Last week, New York City Comptroller Scott M. Stringer demanded the resignation of Wells Fargo independent board Chairman Stephen Sanger. Thursday, a report from Dow Jones indicates his demands may have been met.
Stringer issued a letter last week to the $330 billion banking giant’s independent directors to the board calling for Sanger to be replaced following a recent scandal in which the company allegedly charged more than 500,000 retail customers for auto loan insurance that they had neither requested nor needed.
In addition to legal and mounting reputational risks, the scandal cost Wells Fargo $80 million in immediate remediation costs.
“There’s no doubt that today’s news is positive, both for long-term shareholders and for everyday Americans. The board must be refreshed, trust must be restored, and action must happen quickly. We should consider this the beginning—not the end—of a thoughtful transformation of the company’s culture,” Stringer said in a statement, responding to the report. “Wells Fargo defrauded Americans for a decade—and only recently disclosed a new auto-insurance scandal. Working families feel like the deck is stacked, and the actions of this bank encapsulate why. That’s why we’re going to keep holding the company’s feet to the fire, and keep demanding transparency and accountability.”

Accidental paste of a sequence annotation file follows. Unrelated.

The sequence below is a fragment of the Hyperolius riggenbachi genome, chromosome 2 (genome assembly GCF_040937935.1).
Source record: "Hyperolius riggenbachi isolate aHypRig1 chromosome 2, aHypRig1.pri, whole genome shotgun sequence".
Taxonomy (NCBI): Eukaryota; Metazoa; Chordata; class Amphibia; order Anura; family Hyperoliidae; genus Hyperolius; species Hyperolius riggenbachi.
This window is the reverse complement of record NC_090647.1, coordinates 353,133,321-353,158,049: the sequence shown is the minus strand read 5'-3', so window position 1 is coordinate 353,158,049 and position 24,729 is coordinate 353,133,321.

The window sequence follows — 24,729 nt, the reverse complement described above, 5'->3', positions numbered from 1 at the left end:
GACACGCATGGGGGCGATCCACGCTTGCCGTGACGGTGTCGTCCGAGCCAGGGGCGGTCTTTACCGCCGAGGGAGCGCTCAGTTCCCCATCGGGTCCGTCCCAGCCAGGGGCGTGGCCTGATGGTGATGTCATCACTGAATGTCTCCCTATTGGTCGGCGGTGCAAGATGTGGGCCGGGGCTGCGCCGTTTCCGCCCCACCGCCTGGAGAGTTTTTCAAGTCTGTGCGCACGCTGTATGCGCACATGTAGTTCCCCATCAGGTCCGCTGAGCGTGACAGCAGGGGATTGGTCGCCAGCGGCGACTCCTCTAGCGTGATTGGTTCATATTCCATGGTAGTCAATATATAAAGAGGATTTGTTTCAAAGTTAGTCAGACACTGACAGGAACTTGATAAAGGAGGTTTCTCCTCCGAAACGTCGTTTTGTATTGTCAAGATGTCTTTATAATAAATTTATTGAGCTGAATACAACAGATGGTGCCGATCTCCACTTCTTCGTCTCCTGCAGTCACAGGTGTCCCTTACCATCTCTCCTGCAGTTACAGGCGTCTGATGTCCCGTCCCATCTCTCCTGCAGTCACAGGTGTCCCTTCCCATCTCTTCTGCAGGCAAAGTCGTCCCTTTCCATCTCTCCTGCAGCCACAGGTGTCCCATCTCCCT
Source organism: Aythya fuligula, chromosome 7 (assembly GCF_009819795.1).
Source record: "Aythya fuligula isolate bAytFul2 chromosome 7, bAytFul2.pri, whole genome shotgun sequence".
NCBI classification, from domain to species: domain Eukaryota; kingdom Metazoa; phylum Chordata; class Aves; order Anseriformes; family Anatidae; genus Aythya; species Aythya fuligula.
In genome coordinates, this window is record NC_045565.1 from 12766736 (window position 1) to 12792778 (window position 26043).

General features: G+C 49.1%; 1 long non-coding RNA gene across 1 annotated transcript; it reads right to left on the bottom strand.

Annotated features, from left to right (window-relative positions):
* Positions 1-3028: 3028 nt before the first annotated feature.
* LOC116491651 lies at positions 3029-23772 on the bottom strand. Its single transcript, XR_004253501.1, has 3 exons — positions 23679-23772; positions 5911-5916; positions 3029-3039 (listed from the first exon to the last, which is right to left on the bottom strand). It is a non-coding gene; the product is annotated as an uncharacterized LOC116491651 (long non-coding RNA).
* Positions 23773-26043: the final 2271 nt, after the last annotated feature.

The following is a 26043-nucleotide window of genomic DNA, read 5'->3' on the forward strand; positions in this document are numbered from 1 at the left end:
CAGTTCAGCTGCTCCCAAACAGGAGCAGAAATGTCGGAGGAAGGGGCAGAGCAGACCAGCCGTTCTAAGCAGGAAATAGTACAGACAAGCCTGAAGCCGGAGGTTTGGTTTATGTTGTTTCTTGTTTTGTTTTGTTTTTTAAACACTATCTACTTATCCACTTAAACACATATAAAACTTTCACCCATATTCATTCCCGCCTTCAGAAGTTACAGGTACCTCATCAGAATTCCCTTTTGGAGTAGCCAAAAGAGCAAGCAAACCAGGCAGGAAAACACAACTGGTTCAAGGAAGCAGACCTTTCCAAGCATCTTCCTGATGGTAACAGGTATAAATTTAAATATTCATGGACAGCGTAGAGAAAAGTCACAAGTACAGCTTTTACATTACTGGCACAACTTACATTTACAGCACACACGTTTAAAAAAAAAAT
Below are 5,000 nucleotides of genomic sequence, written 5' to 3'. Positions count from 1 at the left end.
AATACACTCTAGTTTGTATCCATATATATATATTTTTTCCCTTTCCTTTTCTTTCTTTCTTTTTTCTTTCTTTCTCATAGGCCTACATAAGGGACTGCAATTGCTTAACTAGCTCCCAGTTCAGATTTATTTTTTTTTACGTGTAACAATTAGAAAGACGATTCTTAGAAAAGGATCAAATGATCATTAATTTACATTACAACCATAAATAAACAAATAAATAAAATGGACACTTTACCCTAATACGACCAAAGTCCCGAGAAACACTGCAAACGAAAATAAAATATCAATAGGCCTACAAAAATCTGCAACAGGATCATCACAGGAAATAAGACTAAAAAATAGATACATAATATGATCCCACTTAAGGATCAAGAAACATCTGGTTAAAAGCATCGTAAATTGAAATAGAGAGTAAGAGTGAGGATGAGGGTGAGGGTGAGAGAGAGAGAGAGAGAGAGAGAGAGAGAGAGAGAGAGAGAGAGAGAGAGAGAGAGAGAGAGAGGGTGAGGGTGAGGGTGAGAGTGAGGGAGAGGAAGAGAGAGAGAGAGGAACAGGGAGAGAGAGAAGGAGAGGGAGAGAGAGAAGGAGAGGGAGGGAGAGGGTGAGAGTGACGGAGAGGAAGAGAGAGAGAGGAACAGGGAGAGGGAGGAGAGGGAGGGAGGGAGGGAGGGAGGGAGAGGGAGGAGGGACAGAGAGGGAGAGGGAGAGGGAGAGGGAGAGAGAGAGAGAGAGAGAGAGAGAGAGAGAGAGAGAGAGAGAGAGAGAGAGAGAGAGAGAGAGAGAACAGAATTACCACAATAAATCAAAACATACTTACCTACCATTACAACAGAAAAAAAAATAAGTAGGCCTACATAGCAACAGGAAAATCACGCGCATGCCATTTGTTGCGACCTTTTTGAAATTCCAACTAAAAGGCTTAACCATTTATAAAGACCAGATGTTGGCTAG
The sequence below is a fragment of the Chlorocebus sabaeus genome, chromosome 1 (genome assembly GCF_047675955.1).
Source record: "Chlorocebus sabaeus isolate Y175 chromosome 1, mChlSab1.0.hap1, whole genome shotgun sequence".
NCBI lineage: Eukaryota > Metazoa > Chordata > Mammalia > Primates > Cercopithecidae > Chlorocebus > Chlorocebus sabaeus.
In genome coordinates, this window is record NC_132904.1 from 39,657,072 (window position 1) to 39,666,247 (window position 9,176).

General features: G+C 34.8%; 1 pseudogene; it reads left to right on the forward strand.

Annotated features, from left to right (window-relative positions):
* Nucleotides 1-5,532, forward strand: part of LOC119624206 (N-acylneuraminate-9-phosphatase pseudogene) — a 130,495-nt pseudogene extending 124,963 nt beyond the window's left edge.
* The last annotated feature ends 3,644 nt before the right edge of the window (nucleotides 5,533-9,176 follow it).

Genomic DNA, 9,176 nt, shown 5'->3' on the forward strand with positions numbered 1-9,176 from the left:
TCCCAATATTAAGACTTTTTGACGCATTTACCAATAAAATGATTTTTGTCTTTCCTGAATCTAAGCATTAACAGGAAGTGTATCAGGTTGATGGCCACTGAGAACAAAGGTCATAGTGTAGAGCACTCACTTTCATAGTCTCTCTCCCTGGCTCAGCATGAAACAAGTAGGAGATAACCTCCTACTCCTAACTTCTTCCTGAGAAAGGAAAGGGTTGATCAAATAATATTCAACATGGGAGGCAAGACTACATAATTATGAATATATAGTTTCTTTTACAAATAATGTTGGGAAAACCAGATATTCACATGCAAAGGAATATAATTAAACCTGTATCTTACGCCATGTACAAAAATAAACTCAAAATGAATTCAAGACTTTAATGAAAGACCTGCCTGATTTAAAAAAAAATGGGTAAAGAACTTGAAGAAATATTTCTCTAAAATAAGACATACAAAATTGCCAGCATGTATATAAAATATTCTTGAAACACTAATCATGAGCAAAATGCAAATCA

In addition to Sanger stepping down, Stringer’s letter also called for a complete board overhaul, disclosing the full facts and underlying circumstances of the scandal to investors, holding those in management and employee staff with ties to the allegations accountable (after investigation and determination), and recommending “all appropriate remedial and forward-looking actions.”
Wells Fargo directors are planning to make final decisions on any changes by early September, Dow Jones said.
Wells Fargo declined to comment.